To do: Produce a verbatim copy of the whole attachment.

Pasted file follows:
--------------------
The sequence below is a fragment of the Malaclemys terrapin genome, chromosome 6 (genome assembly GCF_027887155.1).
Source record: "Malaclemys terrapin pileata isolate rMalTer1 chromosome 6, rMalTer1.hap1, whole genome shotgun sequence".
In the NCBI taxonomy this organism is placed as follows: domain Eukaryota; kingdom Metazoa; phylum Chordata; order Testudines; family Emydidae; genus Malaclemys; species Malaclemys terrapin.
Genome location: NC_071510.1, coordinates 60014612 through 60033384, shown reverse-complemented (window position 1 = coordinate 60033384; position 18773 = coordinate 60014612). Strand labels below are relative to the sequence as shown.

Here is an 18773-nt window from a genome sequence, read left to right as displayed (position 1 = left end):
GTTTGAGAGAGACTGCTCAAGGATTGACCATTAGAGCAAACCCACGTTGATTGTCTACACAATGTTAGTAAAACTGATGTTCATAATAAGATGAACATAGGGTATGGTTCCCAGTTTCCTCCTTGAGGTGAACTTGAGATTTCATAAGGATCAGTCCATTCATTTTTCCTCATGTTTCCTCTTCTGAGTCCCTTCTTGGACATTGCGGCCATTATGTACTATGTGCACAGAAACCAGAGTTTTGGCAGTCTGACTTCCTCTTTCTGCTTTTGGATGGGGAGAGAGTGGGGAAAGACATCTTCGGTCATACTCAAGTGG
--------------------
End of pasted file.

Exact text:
The sequence below is a fragment of the Malaclemys terrapin genome, chromosome 6 (genome assembly GCF_027887155.1).
Source record: "Malaclemys terrapin pileata isolate rMalTer1 chromosome 6, rMalTer1.hap1, whole genome shotgun sequence".
In the NCBI taxonomy this organism is placed as follows: domain Eukaryota; kingdom Metazoa; phylum Chordata; order Testudines; family Emydidae; genus Malaclemys; species Malaclemys terrapin.
Genome location: NC_071510.1, coordinates 60014612 through 60033384, shown reverse-complemented (window position 1 = coordinate 60033384; position 18773 = coordinate 60014612). Strand labels below are relative to the sequence as shown.

Here is an 18773-nt window from a genome sequence, read left to right as displayed (position 1 = left end):
GTTTGAGAGAGACTGCTCAAGGATTGACCATTAGAGCAAACCCACGTTGATTGTCTACACAATGTTAGTAAAACTGATGTTCATAATAAGATGAACATAGGGTATGGTTCCCAGTTTCCTCCTTGAGGTGAACTTGAGATTTCATAAGGATCAGTCCATTCATTTTTCCTCATGTTTCCTCTTCTGAGTCCCTTCTTGGACATTGCGGCCATTATGTACTATGTGCACAGAAACCAGAGTTTTGGCAGTCTGACTTCCTCTTTCTGCTTTTGGATGGGGAGAGAGTGGGGAAAGACATCTTCGGTCATACTCAAGTGG